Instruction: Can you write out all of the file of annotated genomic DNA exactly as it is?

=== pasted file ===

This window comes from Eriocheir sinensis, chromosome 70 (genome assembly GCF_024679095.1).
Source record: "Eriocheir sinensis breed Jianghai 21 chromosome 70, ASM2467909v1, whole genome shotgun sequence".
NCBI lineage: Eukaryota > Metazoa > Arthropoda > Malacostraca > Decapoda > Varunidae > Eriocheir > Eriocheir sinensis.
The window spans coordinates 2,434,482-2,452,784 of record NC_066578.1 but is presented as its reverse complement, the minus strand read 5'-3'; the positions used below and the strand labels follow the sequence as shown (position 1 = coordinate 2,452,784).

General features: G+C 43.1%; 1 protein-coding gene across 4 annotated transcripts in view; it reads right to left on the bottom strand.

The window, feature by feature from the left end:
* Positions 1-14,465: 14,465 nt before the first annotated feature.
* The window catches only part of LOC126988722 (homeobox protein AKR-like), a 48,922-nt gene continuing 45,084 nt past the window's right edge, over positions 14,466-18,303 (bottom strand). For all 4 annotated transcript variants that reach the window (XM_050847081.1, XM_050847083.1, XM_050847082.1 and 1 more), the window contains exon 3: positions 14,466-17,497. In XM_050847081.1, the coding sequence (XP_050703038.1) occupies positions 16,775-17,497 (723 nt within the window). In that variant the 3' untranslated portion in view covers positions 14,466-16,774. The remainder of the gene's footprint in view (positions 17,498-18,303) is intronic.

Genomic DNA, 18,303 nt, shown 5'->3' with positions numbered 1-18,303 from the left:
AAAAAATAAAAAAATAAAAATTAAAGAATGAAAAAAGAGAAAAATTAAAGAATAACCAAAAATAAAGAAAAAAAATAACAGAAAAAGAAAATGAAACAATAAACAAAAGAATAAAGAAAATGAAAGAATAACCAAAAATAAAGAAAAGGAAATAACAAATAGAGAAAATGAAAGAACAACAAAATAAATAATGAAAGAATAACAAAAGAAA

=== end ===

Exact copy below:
This window comes from Eriocheir sinensis, chromosome 70 (genome assembly GCF_024679095.1).
Source record: "Eriocheir sinensis breed Jianghai 21 chromosome 70, ASM2467909v1, whole genome shotgun sequence".
NCBI lineage: Eukaryota > Metazoa > Arthropoda > Malacostraca > Decapoda > Varunidae > Eriocheir > Eriocheir sinensis.
The window spans coordinates 2,434,482-2,452,784 of record NC_066578.1 but is presented as its reverse complement, the minus strand read 5'-3'; the positions used below and the strand labels follow the sequence as shown (position 1 = coordinate 2,452,784).

General features: G+C 43.1%; 1 protein-coding gene across 4 annotated transcripts in view; it reads right to left on the bottom strand.

The window, feature by feature from the left end:
* Positions 1-14,465: 14,465 nt before the first annotated feature.
* The window catches only part of LOC126988722 (homeobox protein AKR-like), a 48,922-nt gene continuing 45,084 nt past the window's right edge, over positions 14,466-18,303 (bottom strand). For all 4 annotated transcript variants that reach the window (XM_050847081.1, XM_050847083.1, XM_050847082.1 and 1 more), the window contains exon 3: positions 14,466-17,497. In XM_050847081.1, the coding sequence (XP_050703038.1) occupies positions 16,775-17,497 (723 nt within the window). In that variant the 3' untranslated portion in view covers positions 14,466-16,774. The remainder of the gene's footprint in view (positions 17,498-18,303) is intronic.

Genomic DNA, 18,303 nt, shown 5'->3' with positions numbered 1-18,303 from the left:
AAAAAATAAAAAAATAAAAATTAAAGAATGAAAAAAGAGAAAAATTAAAGAATAACCAAAAATAAAGAAAAAAAATAACAGAAAAAGAAAATGAAACAATAAACAAAAGAATAAAGAAAATGAAAGAATAACCAAAAATAAAGAAAAGGAAATAACAAATAGAGAAAATGAAAGAACAACAAAATAAATAATGAAAGAATAACAAAAGAAA